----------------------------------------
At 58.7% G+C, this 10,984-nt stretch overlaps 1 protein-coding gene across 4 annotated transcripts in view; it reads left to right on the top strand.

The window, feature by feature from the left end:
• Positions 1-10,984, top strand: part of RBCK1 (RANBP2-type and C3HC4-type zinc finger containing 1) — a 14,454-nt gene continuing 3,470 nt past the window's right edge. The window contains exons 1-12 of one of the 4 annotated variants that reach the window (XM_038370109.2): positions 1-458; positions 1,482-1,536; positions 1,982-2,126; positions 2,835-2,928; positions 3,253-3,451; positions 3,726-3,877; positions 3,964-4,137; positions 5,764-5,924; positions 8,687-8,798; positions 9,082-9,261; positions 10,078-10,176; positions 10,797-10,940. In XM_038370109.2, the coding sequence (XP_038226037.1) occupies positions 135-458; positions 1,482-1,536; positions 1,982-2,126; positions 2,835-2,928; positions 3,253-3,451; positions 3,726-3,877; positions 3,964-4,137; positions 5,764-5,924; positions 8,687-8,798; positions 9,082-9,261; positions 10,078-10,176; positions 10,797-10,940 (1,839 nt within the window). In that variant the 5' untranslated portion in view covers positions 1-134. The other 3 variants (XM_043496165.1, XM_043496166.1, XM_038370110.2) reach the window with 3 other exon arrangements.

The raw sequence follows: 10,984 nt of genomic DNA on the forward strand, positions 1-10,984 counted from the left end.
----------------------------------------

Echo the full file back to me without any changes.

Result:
At 58.7% G+C, this 10,984-nt stretch overlaps 1 protein-coding gene across 4 annotated transcripts in view; it reads left to right on the top strand.

The window, feature by feature from the left end:
• Positions 1-10,984, top strand: part of RBCK1 (RANBP2-type and C3HC4-type zinc finger containing 1) — a 14,454-nt gene continuing 3,470 nt past the window's right edge. The window contains exons 1-12 of one of the 4 annotated variants that reach the window (XM_038370109.2): positions 1-458; positions 1,482-1,536; positions 1,982-2,126; positions 2,835-2,928; positions 3,253-3,451; positions 3,726-3,877; positions 3,964-4,137; positions 5,764-5,924; positions 8,687-8,798; positions 9,082-9,261; positions 10,078-10,176; positions 10,797-10,940. In XM_038370109.2, the coding sequence (XP_038226037.1) occupies positions 135-458; positions 1,482-1,536; positions 1,982-2,126; positions 2,835-2,928; positions 3,253-3,451; positions 3,726-3,877; positions 3,964-4,137; positions 5,764-5,924; positions 8,687-8,798; positions 9,082-9,261; positions 10,078-10,176; positions 10,797-10,940 (1,839 nt within the window). In that variant the 5' untranslated portion in view covers positions 1-134. The other 3 variants (XM_043496165.1, XM_043496166.1, XM_038370110.2) reach the window with 3 other exon arrangements.

The raw sequence follows: 10,984 nt of genomic DNA on the forward strand, positions 1-10,984 counted from the left end.